When Mieke de Beer, a local reporter, investigates the recent deaths in the high rise, she tries to get a story from Felix, who refuses. However, as more mishaps begin to occur, Felix goes to an asylum where a former co-worker is staying because of something that happened with the elevators five years ago. When he is no help, Mieke offers to help and together, they learn from a friend of Mieke’s that “bio-chips” had been created. Convinced that they may ultimately be the cause of the chaos, Felix intends to go find the source and destroy the elevators once and for all.

theshaft

netherlands-iconusa-icon

2001, First Floor Features

Director:
Dick Maas
Producer:
Dick Maas
Writer:
Dick Maas
Cinematography:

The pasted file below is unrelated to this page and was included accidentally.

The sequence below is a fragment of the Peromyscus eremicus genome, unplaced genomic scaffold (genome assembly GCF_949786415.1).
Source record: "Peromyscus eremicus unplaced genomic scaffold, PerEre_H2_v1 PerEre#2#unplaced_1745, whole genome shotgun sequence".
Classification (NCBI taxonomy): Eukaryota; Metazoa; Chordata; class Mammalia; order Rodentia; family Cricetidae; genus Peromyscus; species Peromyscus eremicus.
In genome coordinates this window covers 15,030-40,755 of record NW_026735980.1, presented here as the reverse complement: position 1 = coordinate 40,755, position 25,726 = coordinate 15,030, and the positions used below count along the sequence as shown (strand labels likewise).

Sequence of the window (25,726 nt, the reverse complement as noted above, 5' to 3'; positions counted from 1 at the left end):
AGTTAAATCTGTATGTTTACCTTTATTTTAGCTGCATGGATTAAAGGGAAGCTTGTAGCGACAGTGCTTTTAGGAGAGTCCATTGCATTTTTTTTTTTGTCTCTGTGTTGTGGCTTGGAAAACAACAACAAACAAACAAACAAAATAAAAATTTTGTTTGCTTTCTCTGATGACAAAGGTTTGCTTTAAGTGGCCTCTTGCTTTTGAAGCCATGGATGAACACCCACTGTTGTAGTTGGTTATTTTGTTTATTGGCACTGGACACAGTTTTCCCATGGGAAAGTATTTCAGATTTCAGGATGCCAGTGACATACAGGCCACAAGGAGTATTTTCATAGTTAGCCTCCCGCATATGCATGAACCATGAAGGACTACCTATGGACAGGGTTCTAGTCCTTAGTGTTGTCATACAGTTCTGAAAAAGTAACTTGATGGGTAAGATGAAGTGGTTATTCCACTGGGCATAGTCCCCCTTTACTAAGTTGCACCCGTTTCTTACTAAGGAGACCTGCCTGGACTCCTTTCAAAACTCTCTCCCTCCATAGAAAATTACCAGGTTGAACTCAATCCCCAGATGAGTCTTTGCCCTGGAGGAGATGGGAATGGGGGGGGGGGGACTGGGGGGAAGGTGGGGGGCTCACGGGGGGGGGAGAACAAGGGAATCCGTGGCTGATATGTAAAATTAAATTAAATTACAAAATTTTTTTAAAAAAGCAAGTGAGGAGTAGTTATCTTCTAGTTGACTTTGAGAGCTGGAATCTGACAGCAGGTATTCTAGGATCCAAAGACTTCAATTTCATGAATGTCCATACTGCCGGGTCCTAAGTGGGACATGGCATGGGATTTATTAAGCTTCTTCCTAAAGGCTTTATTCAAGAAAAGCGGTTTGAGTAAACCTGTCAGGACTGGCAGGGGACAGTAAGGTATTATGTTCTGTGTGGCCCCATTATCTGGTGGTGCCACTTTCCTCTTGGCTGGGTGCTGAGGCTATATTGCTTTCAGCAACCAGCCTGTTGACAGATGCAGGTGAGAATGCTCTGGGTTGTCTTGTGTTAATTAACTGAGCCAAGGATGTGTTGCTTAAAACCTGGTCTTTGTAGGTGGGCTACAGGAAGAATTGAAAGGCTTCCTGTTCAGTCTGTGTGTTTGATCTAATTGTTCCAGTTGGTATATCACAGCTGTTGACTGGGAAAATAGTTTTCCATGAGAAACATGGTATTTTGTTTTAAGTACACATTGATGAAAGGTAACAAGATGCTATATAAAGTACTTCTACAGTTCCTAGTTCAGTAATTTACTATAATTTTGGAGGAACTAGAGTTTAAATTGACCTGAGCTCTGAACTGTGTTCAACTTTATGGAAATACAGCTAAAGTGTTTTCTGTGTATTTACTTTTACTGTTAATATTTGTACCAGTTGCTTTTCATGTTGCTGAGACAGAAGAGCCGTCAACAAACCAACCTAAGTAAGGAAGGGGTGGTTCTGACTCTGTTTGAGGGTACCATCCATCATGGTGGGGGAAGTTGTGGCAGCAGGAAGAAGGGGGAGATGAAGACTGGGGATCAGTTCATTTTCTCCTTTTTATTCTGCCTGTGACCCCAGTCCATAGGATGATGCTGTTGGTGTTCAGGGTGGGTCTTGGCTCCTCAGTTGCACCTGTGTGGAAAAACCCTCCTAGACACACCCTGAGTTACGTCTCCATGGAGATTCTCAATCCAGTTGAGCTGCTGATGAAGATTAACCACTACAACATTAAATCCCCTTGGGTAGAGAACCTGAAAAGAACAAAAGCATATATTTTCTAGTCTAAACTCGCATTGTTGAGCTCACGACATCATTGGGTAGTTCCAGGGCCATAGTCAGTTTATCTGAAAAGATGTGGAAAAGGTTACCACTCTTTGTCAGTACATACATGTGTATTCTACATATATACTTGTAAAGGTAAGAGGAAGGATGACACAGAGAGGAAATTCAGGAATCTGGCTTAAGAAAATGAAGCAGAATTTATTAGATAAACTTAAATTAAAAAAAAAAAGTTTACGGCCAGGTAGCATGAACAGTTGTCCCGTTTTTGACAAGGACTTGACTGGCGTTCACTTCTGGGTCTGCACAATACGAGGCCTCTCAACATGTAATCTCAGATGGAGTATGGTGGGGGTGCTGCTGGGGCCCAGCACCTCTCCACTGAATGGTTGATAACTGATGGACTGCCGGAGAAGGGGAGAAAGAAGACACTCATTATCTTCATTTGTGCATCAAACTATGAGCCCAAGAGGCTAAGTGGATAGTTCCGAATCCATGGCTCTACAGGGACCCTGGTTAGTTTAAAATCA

Marc Felperlaan
Editing:
Bert Rijkelijkhuizen

Cast:
James Marshall (Mark Newman)
Naomi Watts (Jennifer Evans)
Eric Thal (Jeffrey)
Michael Ironside (Gunter Steinberg)
Edward Herrmann (Milligan)
Dan Hedaya (Lt. McBain)
Ron Perlman (Mitchell)

In The Shaft, New York City’s Millennium building is one of the biggest buildings in the city. It has over 100 floors and 73 elevators. When a group of pregnant women enter the building for child birthing class, the elevators mysteriously begin to shut down en route and the air is turned off. Two of the women give birth and the rest are hospitalized.

The elevator building company, Meteor, sends its two best technicians, Mark and Jeffrey, to investigate. When reporter Jennifer Evans arrives, she has been known not to be on the good side of the investigating detective. Mark and Jeffrey find nothing wrong with the elevators and are on their way.